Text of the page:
Hi, <br> <br>I love your &quot;Instructable&quot;! You use of suction to quench the spark gap was very helpful. I did not use your design, but rather modified the design I am using with a 120V computer fan, sucking (rather than blowing) air onto the spark gap. My spark output doubled! Thank You! <br> <br>I completely disagree however about the necessity of a safety gap. At least with a larger NST. My TC is powered by a 15,000V 60mA NST. I fried my first NST after about 5 minutes of operation because of a voltage spike from the primary and secondary coil. I do recommend implementing a safety spark gap in your coil! The safety gap installs across the capacitor. Depending on how you assemble your MMC, this can be very easy to make and adjust. <br> <br>I would be happy to upload a photo of my MMC capacitor if anyone wants to see it. I got the idea for my MMC from www.thegeekgroup.org. The Geek Group is another great resource for anyone wishing to build their first tesla coil. They have a series of videos that walks you through the whole process. They skip over a couple details in their videos that I believe are important, but it's mostly all there. I also used their idea for a secondary coil winding jig. With someone operating the variable speed drill motor at one end of the jig, I was able to wrap 33 inches of secondary coil in about 10 minutes. <br> <br>Thanks again!
Thanks for writing. It doesn't matter which way the wind blows, as they say, as long as you quench the spark gap. It's a surprisingly easy way to boost the output of a coil. <br> <br>There's nothing wrong with using a safety gap. I would under other circumstances. One reason I have never needed a safety gap is that I use fairly small NSTs--typically 7,500 V. They are current limited, and I always power them through GFI outlets via a variac or isolation transformer. Because I do almost all my experiments in my kitchen, I keep things small scale. I've never burned out a transformer or damaged anything except for toasting a few inappropriate capacitors. A 15KV/60mA NST is a bit of a brute to fire up inside the house. <br> <br>Hardcore coilers prefer Cornell-Dubilier 942 series flash rated caps. They're rather expensive and not always easy to find. At the power levels I run, ceramic doorknob caps work fine. I also make my own dry Leyden jars--see my Instructable for Leyden Jar Battery for Tesla Coils. Those have never failed me. <br> <br>Paul
I just started building the candle stick coil based on your instructable. I already have the secondary coil wound. We have that same paper towel dispenser with that same metal ball on top, so it looks like I have my top load. I wound the secondary coil using either 26 or 28 magnet wire onto 1 1/2&quot; PVC SCH40 pipe. The 1 pound spool I used to wind the secondary had been laying around for 20 years and the label was long gone. As I am 52, my eyes are not as god as they used to be. Believe it or not, I wrapped the entire 1 foot coil going mostly by feel. It took about 1.5 hours. I calculated that my secondary has 1152 winds and 495 feet of wire. I will be using a 7500V NST. Any suggestions? Comments? <br>Peace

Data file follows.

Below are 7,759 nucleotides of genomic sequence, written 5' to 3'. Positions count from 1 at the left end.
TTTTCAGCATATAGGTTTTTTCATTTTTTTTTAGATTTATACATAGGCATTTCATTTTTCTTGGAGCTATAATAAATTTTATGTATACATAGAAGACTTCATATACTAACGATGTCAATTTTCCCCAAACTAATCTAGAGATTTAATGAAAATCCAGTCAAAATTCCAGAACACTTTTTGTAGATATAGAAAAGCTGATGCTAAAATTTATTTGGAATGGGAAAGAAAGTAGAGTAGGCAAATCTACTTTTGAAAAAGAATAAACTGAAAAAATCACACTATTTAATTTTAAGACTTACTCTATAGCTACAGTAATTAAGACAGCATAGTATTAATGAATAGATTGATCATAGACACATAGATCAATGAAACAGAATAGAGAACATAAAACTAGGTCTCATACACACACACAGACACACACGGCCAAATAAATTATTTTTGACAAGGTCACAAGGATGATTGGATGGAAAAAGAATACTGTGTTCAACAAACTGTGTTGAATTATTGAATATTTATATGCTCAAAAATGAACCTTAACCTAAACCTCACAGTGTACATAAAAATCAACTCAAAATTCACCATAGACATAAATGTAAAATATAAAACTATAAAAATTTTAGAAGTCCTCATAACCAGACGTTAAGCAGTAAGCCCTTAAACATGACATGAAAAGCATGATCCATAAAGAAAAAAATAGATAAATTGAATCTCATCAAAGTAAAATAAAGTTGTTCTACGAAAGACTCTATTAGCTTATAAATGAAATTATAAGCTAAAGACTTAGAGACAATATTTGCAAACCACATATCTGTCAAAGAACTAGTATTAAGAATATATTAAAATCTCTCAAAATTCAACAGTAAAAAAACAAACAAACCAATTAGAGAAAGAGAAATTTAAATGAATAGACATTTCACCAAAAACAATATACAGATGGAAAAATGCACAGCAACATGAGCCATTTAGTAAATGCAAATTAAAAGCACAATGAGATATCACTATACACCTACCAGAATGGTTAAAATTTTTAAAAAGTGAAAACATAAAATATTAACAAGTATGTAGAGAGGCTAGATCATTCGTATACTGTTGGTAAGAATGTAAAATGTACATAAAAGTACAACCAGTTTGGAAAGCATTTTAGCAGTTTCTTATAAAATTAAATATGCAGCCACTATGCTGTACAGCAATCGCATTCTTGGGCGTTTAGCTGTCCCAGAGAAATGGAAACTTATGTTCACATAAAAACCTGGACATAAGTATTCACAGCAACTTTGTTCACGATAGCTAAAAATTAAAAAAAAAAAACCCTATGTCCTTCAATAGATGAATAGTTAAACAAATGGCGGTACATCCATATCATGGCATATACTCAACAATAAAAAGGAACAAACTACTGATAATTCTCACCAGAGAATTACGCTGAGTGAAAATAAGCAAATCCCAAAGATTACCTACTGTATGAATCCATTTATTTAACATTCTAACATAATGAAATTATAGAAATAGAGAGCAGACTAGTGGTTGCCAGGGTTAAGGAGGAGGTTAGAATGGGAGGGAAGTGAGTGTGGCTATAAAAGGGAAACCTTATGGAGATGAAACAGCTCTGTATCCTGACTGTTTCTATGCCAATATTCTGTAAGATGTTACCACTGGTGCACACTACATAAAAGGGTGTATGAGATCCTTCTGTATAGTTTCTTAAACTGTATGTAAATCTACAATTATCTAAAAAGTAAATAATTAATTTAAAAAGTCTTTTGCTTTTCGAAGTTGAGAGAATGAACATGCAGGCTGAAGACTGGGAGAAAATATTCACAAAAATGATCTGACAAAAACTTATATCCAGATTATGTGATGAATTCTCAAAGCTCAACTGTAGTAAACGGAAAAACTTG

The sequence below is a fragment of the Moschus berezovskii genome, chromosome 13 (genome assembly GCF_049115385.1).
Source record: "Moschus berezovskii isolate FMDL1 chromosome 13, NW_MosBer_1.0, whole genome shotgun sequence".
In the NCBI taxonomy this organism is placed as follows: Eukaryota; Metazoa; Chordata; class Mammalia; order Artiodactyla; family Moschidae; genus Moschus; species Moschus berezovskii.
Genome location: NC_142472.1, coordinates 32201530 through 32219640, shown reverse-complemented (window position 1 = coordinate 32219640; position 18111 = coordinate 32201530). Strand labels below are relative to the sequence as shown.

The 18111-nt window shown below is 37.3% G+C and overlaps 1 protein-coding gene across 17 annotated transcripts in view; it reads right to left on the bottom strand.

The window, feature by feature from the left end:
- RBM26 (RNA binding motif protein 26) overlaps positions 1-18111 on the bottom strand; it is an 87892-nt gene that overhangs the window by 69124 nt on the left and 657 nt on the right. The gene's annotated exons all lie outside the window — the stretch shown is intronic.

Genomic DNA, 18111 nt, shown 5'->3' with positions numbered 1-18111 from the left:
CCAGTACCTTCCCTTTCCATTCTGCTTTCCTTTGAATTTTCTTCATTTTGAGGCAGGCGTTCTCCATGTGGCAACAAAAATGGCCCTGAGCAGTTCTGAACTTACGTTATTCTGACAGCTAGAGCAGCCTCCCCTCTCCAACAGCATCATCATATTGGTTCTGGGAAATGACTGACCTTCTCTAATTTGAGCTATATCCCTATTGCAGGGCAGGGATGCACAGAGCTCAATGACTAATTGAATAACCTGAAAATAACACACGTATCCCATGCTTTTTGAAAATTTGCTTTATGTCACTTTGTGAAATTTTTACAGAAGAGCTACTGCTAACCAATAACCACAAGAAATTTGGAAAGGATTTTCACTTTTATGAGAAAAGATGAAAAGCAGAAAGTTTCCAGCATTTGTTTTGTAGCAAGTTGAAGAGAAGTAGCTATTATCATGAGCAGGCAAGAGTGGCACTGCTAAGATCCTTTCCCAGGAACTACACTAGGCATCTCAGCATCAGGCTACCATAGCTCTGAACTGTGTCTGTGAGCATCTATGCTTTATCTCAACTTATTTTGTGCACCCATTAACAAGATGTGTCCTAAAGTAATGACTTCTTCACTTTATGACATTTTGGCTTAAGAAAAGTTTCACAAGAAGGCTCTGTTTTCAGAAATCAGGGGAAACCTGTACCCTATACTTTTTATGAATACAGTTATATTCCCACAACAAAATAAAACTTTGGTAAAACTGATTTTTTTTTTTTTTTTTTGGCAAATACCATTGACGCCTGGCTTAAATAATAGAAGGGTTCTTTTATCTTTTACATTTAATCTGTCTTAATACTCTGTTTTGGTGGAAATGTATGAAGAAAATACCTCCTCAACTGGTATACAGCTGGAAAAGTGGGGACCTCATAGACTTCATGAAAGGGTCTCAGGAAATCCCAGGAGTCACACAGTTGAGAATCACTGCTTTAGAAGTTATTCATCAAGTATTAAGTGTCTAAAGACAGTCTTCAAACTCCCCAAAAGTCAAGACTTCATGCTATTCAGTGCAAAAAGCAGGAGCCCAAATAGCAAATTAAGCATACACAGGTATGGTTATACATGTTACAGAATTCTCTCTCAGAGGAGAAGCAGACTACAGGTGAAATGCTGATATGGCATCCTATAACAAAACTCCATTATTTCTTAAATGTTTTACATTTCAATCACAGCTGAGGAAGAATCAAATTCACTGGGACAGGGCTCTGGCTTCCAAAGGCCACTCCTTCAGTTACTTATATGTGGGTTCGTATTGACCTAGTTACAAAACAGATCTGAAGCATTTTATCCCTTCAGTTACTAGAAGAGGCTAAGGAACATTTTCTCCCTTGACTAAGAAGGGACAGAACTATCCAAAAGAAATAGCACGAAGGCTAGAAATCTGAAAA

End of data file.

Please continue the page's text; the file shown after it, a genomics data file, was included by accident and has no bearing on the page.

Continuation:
Sounds good. I wrap my coils by hand too. What will you use for your primary winding? Do you have capacitors in mind? I recommend you run your final set of specs through TeslaMap to get an idea how much capacitance you will need.<br><br>Paul
Yes that is my MMC down there and it is constructed of the Cornell Dublier capacitors you mentioned.
I did have problems when the fan was blowing instead of sucking?? Maybe I did something else too that increased the performance. Yes, my first tesla coil is a beast and it puts out 3.5 foot sparks. It is right in the middle of the living room. It certainly is a statement.
I built a small coil following this entry. Worked pretty well. The doorknob capacitors had trouble keeping up and burned out though. Might be something better out there. <br> <br>I think the copper tube coil around the base would be better than insulated wire to enable tuning primary/secondary. I used at 15k NST. Never reached much corona from terminal, but I figure that was a tuning issue. Work in progress. <br> <br>Watch a demo of my coil: <br>https://vimeo.com/63262916 <br> <br>Also article I wrote afterwards on Tesla: <br>http://pgavdestinations.wordpress.com/2013/04/22/nikola-tesla-a-world-without-wires/ <br>